“We want the merger because the current group in charge is the worst in recent history. A lot of people getting fired due to impossible metrics. All the power has been given to customer service reps and stripped from the people who actually visit the houses and fix problems . It’s a mess and the company is being run like shit IMHO [in my humble opinion].”


Proof of Bad Customer Service

Proof of Bad Customer Service

There’s one thing I hate more than just about anything else… calling Comcast’s customer service.  I bet you’re familiar with how insane a simple fix can be! Comcast’s customer service is notorious, with good reason. Just this past year, plenty of Comcast customer service calls have gone viral online. Angry customers want to get they were promised, or to dispute charges that are clearly made in error. Don’t even try to cancel your service! One call posted this last year, one such customer had to suffer for 20 excruciating minutes, while a customer service rep ignored the cancellation and tried to talk him out of leaving their crap service.

Here’s a little interview with one of Comcast’s customer service agents. Prepare yourself, this will make your blood boil.

Originally appeared on

Comcast’s customer service has been having a rough time lately. What’s it like on your end when cringe-worthy calls go viral?
We want to keep customers, but if someone says they want to leave, I don’t personally care. The one call that went viral [last summer], I don’t even know how that would happen; that’s just not how the conversation goes down when a customer wants to cancel. You try to offer them a good deal, but you don’t try to force them to stay. People need to understand, you’re getting beat up all day, everyday. You have to stay on the phones, you definitely can’t hang up. And a lot of times people are screaming at us when we have no control over what’s happening. You can’t blame us.

Do you feel motivated to do a good job?
Not always. There are people there who care about following up with customers, and I do too. But if you’re an asshole to me, I don’t care. If you’re degrading me and being awful to me, why would I want to go above and beyond to help you? We have sales goals and incentives, and I try, but I don’t know if I’ll be there long enough to get promoted anyway.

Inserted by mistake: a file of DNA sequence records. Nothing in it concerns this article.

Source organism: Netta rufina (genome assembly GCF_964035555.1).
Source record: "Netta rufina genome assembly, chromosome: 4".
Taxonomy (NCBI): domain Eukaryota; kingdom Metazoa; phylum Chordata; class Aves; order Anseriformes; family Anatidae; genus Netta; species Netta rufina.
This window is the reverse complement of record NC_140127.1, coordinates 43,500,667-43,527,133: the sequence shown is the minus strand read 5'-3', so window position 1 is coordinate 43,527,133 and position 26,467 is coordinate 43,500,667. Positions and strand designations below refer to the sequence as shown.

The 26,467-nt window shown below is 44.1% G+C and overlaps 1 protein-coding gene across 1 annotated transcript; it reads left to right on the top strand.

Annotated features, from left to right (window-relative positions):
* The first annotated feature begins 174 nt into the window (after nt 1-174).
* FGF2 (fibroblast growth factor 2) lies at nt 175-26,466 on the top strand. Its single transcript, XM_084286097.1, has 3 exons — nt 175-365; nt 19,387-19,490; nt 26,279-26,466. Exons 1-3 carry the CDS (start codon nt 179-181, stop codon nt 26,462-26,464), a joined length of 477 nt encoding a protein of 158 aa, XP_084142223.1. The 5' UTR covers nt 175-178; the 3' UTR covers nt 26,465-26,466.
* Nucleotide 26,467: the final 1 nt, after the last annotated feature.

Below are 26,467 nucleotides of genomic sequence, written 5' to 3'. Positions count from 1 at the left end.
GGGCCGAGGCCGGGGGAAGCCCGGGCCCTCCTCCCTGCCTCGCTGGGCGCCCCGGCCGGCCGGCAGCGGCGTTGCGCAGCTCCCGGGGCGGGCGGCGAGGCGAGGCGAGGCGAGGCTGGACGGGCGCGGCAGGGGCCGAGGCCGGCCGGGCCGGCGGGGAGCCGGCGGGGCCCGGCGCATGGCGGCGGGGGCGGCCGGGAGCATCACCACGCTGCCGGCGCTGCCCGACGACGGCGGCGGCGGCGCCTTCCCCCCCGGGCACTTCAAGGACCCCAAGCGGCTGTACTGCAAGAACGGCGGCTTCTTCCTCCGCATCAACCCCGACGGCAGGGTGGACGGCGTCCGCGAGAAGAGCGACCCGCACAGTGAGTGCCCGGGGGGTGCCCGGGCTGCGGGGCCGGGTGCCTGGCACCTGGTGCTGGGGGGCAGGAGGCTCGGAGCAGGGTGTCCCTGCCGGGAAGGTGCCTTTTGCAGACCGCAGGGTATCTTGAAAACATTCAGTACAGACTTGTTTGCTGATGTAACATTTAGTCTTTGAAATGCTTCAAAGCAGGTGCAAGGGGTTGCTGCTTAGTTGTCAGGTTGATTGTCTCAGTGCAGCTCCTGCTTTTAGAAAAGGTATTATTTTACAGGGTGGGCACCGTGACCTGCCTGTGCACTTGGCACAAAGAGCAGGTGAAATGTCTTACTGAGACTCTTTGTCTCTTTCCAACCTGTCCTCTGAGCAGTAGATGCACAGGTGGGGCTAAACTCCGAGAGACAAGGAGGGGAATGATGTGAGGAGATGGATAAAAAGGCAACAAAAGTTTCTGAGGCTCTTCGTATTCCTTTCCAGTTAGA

What are your sales incentives?
A lot of times it’s an hour or two off the phone during work. We’re grown-ups, but it feels like we’re being treated like children. Sometimes we’ll get candy or have raffles. I won something small once but then had to pay taxes on it anyway. That got taken out of my paycheck.

How involved is upper management in your day-to-day?
If you need help with something during a call – there are certain actions that a manager has to approve – you have to put the customer on hold, and sometimes it takes a while. You get stuck and you have no other option but to put people on hold if you’re waiting on a supervisor. The supervisors don’t want to take the calls either. If a customer is asking for a supervisor on the phone, 99 percent of the time, they’re just talking to another customer service rep who’s pretending to be a supervisor. It’s because the customer doesn’t actually need to talk to management; they’re just yelling at you and demanding to speak to someone above you. You also rarely speak with your supervisor directly – it’s all through an office chat and email. I only see them and talk to them in person once a week to review my calls. It’s very impersonal.